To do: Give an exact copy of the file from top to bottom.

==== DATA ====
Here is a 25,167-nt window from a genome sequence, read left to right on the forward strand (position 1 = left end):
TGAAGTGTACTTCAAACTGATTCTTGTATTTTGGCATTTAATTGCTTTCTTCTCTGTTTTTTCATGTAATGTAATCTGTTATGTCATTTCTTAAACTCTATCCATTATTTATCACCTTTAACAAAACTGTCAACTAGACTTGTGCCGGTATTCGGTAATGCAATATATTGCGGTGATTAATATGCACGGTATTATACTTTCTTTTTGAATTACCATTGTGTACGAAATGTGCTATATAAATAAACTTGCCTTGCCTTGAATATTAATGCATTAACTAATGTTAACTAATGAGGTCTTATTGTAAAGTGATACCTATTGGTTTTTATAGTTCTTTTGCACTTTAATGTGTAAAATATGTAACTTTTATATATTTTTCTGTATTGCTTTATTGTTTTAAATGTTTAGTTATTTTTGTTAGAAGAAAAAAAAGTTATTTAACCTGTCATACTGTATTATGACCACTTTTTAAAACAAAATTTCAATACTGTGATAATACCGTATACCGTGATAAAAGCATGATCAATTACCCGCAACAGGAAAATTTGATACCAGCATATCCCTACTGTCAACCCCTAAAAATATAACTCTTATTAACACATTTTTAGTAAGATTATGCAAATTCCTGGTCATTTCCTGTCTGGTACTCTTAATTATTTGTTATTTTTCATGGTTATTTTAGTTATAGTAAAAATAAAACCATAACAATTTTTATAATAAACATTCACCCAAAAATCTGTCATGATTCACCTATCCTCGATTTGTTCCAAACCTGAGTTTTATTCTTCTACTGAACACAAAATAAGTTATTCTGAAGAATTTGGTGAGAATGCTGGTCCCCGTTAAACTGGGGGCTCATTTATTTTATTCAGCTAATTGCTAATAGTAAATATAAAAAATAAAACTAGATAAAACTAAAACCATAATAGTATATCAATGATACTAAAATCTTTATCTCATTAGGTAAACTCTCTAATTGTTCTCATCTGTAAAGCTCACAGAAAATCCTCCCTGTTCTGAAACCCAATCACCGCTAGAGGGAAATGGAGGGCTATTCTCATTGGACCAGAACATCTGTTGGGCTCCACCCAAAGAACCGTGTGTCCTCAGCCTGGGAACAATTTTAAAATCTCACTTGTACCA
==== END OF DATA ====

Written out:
Here is a 25,167-nt window from a genome sequence, read left to right on the forward strand (position 1 = left end):
TGAAGTGTACTTCAAACTGATTCTTGTATTTTGGCATTTAATTGCTTTCTTCTCTGTTTTTTCATGTAATGTAATCTGTTATGTCATTTCTTAAACTCTATCCATTATTTATCACCTTTAACAAAACTGTCAACTAGACTTGTGCCGGTATTCGGTAATGCAATATATTGCGGTGATTAATATGCACGGTATTATACTTTCTTTTTGAATTACCATTGTGTACGAAATGTGCTATATAAATAAACTTGCCTTGCCTTGAATATTAATGCATTAACTAATGTTAACTAATGAGGTCTTATTGTAAAGTGATACCTATTGGTTTTTATAGTTCTTTTGCACTTTAATGTGTAAAATATGTAACTTTTATATATTTTTCTGTATTGCTTTATTGTTTTAAATGTTTAGTTATTTTTGTTAGAAGAAAAAAAAGTTATTTAACCTGTCATACTGTATTATGACCACTTTTTAAAACAAAATTTCAATACTGTGATAATACCGTATACCGTGATAAAAGCATGATCAATTACCCGCAACAGGAAAATTTGATACCAGCATATCCCTACTGTCAACCCCTAAAAATATAACTCTTATTAACACATTTTTAGTAAGATTATGCAAATTCCTGGTCATTTCCTGTCTGGTACTCTTAATTATTTGTTATTTTTCATGGTTATTTTAGTTATAGTAAAAATAAAACCATAACAATTTTTATAATAAACATTCACCCAAAAATCTGTCATGATTCACCTATCCTCGATTTGTTCCAAACCTGAGTTTTATTCTTCTACTGAACACAAAATAAGTTATTCTGAAGAATTTGGTGAGAATGCTGGTCCCCGTTAAACTGGGGGCTCATTTATTTTATTCAGCTAATTGCTAATAGTAAATATAAAAAATAAAACTAGATAAAACTAAAACCATAATAGTATATCAATGATACTAAAATCTTTATCTCATTAGGTAAACTCTCTAATTGTTCTCATCTGTAAAGCTCACAGAAAATCCTCCCTGTTCTGAAACCCAATCACCGCTAGAGGGAAATGGAGGGCTATTCTCATTGGACCAGAACATCTGTTGGGCTCCACCCAAAGAACCGTGTGTCCTCAGCCTGGGAACAATTTTAAAATCTCACTTGTACCA